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Debate Held on Lowering Air Fares

February 6, 1999

ROCHESTER, N.Y. (AP) _ To rein in airfare costs that have soared to $1 million a year, Larry Peckham is pondering relocating his software company from upstate New York to a larger city.

``If we were in Baltimore, it would be one-fifth as much. We would save $800,000, which would double our profits,″ said Peckham, who founded LPA Software Inc. and employs 150 people in suburban Rochester.

Peckham was among dozens of business, government and airline representatives who took part in a debate in Rochester on Friday on ways to lower plane fares in medium-sized cities.

``We recognize that the benefits of deregulation have not flowed to all cities and regions,″ said U.S. Transportation Secretary Rodney Slater, who led the discussion.

Slater chose Rochester because its rates are among the nation’s highest _ an average of 31.1 cents a mile. That’s the fourth highest in the country, after Richmond, Va., Charlotte, N.C., and Greensboro, N.C.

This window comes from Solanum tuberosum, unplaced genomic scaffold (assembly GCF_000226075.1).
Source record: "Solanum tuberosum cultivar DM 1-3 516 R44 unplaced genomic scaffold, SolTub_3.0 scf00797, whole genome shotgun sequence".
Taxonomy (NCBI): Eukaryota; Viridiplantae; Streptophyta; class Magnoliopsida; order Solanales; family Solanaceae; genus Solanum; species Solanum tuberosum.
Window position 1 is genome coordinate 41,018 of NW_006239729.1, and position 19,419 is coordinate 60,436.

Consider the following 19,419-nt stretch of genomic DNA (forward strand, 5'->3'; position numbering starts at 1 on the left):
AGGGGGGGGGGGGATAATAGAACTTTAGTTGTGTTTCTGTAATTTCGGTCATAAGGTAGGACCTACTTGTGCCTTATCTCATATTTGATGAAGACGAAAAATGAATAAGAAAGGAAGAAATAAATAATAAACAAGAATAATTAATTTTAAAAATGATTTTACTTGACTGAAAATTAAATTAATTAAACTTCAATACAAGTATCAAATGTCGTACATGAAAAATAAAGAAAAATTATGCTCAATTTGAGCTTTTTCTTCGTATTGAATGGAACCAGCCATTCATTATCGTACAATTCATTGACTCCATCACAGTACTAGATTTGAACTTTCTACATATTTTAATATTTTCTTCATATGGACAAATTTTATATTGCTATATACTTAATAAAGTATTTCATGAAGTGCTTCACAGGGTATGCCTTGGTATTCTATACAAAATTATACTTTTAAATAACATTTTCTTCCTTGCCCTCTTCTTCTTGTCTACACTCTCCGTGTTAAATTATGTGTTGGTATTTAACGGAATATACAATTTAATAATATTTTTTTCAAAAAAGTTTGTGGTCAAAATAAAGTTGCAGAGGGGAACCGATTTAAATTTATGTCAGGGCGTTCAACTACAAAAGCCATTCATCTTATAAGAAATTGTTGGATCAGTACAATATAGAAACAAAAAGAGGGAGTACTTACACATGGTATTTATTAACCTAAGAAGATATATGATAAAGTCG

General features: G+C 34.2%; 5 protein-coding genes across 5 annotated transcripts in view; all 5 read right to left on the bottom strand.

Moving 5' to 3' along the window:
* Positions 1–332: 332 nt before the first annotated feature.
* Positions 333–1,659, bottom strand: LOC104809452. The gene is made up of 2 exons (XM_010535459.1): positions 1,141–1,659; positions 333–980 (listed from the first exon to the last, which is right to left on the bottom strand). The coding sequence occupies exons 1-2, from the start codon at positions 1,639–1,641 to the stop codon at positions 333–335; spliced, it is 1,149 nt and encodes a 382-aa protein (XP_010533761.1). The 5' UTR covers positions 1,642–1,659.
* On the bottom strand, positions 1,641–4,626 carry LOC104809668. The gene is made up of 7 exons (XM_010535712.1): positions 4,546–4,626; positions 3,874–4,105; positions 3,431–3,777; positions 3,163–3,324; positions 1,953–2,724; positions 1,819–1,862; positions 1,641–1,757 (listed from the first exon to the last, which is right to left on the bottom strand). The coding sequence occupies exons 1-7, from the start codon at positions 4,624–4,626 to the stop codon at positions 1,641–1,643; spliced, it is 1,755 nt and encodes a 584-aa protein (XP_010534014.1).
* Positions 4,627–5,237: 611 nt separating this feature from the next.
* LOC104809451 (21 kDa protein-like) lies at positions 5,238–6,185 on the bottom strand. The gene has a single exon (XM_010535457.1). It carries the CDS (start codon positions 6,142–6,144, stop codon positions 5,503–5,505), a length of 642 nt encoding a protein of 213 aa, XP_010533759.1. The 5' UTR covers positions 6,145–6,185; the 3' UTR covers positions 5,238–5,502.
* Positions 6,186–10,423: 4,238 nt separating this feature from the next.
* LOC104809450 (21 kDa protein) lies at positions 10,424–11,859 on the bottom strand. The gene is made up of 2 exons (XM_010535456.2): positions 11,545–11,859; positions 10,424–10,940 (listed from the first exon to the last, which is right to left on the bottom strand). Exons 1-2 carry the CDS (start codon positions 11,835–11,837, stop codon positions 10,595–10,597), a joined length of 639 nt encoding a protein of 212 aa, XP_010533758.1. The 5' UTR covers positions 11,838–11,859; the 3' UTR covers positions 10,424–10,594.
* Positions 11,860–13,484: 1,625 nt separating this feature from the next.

By contrast, the cheapest rate can be found in Las Vegas, where travelers pay about 11.1 cents a mile, according to DOT statistics.

Elliott Seiden, a vice president of Northwest Airlines, said the DOT numbers give an inaccurate picture of the market because they lump together all kinds of fares _ from 90-day advance to the more expensive walk-up fare.

Congress is considering a variety of proposals to induce carriers to improve service to secondary routes and to crack down on airlines that squash low-cost competitors.

Rep. Louise Slaughter, a Democrat whose district includes Rochester, reintroduced a bill last month designed to boost low-cost airlines by reallocating slots to them at major airports.

Travel agent Juliann Koch said many of her Rochester customers trek hours to larger cities to get cheaper flights. But others, she said, just ``grin and bear it.″

``The airlines have us in a stronghold,″ Koch said. ``People have to fly and if they’re going to buy the tickets, they’re not going to lower the fares.″

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